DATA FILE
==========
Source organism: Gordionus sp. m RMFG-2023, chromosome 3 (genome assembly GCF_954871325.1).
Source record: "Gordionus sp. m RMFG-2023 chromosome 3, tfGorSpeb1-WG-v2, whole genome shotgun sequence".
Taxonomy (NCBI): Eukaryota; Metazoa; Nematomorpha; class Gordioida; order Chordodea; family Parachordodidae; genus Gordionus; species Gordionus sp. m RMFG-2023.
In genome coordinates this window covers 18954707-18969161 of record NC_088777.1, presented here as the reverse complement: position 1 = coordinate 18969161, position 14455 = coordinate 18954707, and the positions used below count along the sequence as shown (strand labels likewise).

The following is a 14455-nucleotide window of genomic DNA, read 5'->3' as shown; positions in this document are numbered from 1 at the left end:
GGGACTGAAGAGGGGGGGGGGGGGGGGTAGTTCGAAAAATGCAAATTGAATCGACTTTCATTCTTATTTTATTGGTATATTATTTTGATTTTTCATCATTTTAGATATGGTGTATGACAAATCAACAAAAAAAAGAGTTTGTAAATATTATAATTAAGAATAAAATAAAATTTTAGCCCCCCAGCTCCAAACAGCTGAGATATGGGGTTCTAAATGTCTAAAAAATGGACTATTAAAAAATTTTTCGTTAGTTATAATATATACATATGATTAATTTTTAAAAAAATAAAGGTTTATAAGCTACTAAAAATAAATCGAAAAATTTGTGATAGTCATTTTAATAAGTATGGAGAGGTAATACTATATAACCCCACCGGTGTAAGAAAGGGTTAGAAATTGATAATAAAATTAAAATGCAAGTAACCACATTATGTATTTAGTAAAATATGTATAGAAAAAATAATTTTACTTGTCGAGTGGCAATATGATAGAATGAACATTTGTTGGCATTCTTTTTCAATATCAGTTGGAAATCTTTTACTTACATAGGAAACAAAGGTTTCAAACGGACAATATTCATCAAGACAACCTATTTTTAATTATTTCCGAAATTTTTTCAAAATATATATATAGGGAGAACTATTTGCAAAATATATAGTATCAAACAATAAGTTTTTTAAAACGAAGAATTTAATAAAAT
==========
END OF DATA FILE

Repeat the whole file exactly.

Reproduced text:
Source organism: Gordionus sp. m RMFG-2023, chromosome 3 (genome assembly GCF_954871325.1).
Source record: "Gordionus sp. m RMFG-2023 chromosome 3, tfGorSpeb1-WG-v2, whole genome shotgun sequence".
Taxonomy (NCBI): Eukaryota; Metazoa; Nematomorpha; class Gordioida; order Chordodea; family Parachordodidae; genus Gordionus; species Gordionus sp. m RMFG-2023.
In genome coordinates this window covers 18954707-18969161 of record NC_088777.1, presented here as the reverse complement: position 1 = coordinate 18969161, position 14455 = coordinate 18954707, and the positions used below count along the sequence as shown (strand labels likewise).

The following is a 14455-nucleotide window of genomic DNA, read 5'->3' as shown; positions in this document are numbered from 1 at the left end:
GGGACTGAAGAGGGGGGGGGGGGGGGGTAGTTCGAAAAATGCAAATTGAATCGACTTTCATTCTTATTTTATTGGTATATTATTTTGATTTTTCATCATTTTAGATATGGTGTATGACAAATCAACAAAAAAAAGAGTTTGTAAATATTATAATTAAGAATAAAATAAAATTTTAGCCCCCCAGCTCCAAACAGCTGAGATATGGGGTTCTAAATGTCTAAAAAATGGACTATTAAAAAATTTTTCGTTAGTTATAATATATACATATGATTAATTTTTAAAAAAATAAAGGTTTATAAGCTACTAAAAATAAATCGAAAAATTTGTGATAGTCATTTTAATAAGTATGGAGAGGTAATACTATATAACCCCACCGGTGTAAGAAAGGGTTAGAAATTGATAATAAAATTAAAATGCAAGTAACCACATTATGTATTTAGTAAAATATGTATAGAAAAAATAATTTTACTTGTCGAGTGGCAATATGATAGAATGAACATTTGTTGGCATTCTTTTTCAATATCAGTTGGAAATCTTTTACTTACATAGGAAACAAAGGTTTCAAACGGACAATATTCATCAAGACAACCTATTTTTAATTATTTCCGAAATTTTTTCAAAATATATATATAGGGAGAACTATTTGCAAAATATATAGTATCAAACAATAAGTTTTTTAAAACGAAGAATTTAATAAAAT